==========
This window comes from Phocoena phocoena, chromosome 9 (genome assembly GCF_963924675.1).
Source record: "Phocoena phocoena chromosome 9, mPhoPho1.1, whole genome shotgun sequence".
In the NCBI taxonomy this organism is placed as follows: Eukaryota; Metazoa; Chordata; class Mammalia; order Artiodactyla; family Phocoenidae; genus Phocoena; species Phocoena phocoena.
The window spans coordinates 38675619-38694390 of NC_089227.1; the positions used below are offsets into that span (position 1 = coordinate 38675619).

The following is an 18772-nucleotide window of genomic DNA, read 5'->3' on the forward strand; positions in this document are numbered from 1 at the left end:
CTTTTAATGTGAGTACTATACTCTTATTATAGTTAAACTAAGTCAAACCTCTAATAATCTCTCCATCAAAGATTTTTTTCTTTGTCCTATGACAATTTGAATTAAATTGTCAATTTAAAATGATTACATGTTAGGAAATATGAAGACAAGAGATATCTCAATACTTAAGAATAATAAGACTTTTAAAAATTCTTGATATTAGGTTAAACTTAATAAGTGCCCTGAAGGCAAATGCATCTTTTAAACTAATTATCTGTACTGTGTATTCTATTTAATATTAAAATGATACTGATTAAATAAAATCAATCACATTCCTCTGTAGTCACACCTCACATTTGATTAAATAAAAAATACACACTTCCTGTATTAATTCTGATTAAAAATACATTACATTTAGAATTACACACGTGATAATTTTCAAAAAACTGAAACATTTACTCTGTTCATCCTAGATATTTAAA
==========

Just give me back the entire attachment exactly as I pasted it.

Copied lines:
This window comes from Phocoena phocoena, chromosome 9 (genome assembly GCF_963924675.1).
Source record: "Phocoena phocoena chromosome 9, mPhoPho1.1, whole genome shotgun sequence".
In the NCBI taxonomy this organism is placed as follows: Eukaryota; Metazoa; Chordata; class Mammalia; order Artiodactyla; family Phocoenidae; genus Phocoena; species Phocoena phocoena.
The window spans coordinates 38675619-38694390 of NC_089227.1; the positions used below are offsets into that span (position 1 = coordinate 38675619).

The following is an 18772-nucleotide window of genomic DNA, read 5'->3' on the forward strand; positions in this document are numbered from 1 at the left end:
CTTTTAATGTGAGTACTATACTCTTATTATAGTTAAACTAAGTCAAACCTCTAATAATCTCTCCATCAAAGATTTTTTTCTTTGTCCTATGACAATTTGAATTAAATTGTCAATTTAAAATGATTACATGTTAGGAAATATGAAGACAAGAGATATCTCAATACTTAAGAATAATAAGACTTTTAAAAATTCTTGATATTAGGTTAAACTTAATAAGTGCCCTGAAGGCAAATGCATCTTTTAAACTAATTATCTGTACTGTGTATTCTATTTAATATTAAAATGATACTGATTAAATAAAATCAATCACATTCCTCTGTAGTCACACCTCACATTTGATTAAATAAAAAATACACACTTCCTGTATTAATTCTGATTAAAAATACATTACATTTAGAATTACACACGTGATAATTTTCAAAAAACTGAAACATTTACTCTGTTCATCCTAGATATTTAAA